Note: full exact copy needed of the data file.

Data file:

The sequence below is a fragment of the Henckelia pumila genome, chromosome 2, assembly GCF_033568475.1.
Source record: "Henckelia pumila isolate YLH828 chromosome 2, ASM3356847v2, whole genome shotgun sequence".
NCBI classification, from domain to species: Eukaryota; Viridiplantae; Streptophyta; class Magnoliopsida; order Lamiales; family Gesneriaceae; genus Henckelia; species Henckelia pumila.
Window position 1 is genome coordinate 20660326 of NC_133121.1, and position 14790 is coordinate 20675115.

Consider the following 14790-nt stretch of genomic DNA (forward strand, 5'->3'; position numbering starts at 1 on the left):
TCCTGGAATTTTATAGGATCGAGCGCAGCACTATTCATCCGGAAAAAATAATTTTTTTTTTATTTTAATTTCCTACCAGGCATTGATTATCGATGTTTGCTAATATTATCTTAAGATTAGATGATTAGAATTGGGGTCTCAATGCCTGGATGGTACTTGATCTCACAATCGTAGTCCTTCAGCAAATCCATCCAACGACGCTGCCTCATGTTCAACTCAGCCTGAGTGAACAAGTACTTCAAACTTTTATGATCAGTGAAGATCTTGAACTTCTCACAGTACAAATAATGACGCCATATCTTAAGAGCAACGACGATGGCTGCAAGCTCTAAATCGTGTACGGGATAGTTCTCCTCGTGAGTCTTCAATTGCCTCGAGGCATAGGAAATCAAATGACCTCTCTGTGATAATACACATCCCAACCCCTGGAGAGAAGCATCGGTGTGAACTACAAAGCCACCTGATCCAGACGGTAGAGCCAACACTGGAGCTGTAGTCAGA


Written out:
The sequence below is a fragment of the Henckelia pumila genome, chromosome 2, assembly GCF_033568475.1.
Source record: "Henckelia pumila isolate YLH828 chromosome 2, ASM3356847v2, whole genome shotgun sequence".
NCBI classification, from domain to species: Eukaryota; Viridiplantae; Streptophyta; class Magnoliopsida; order Lamiales; family Gesneriaceae; genus Henckelia; species Henckelia pumila.
Window position 1 is genome coordinate 20660326 of NC_133121.1, and position 14790 is coordinate 20675115.

Consider the following 14790-nt stretch of genomic DNA (forward strand, 5'->3'; position numbering starts at 1 on the left):
TCCTGGAATTTTATAGGATCGAGCGCAGCACTATTCATCCGGAAAAAATAATTTTTTTTTTATTTTAATTTCCTACCAGGCATTGATTATCGATGTTTGCTAATATTATCTTAAGATTAGATGATTAGAATTGGGGTCTCAATGCCTGGATGGTACTTGATCTCACAATCGTAGTCCTTCAGCAAATCCATCCAACGACGCTGCCTCATGTTCAACTCAGCCTGAGTGAACAAGTACTTCAAACTTTTATGATCAGTGAAGATCTTGAACTTCTCACAGTACAAATAATGACGCCATATCTTAAGAGCAACGACGATGGCTGCAAGCTCTAAATCGTGTACGGGATAGTTCTCCTCGTGAGTCTTCAATTGCCTCGAGGCATAGGAAATCAAATGACCTCTCTGTGATAATACACATCCCAACCCCTGGAGAGAAGCATCGGTGTGAACTACAAAGCCACCTGATCCAGACGGTAGAGCCAACACTGGAGCTGTAGTCAGA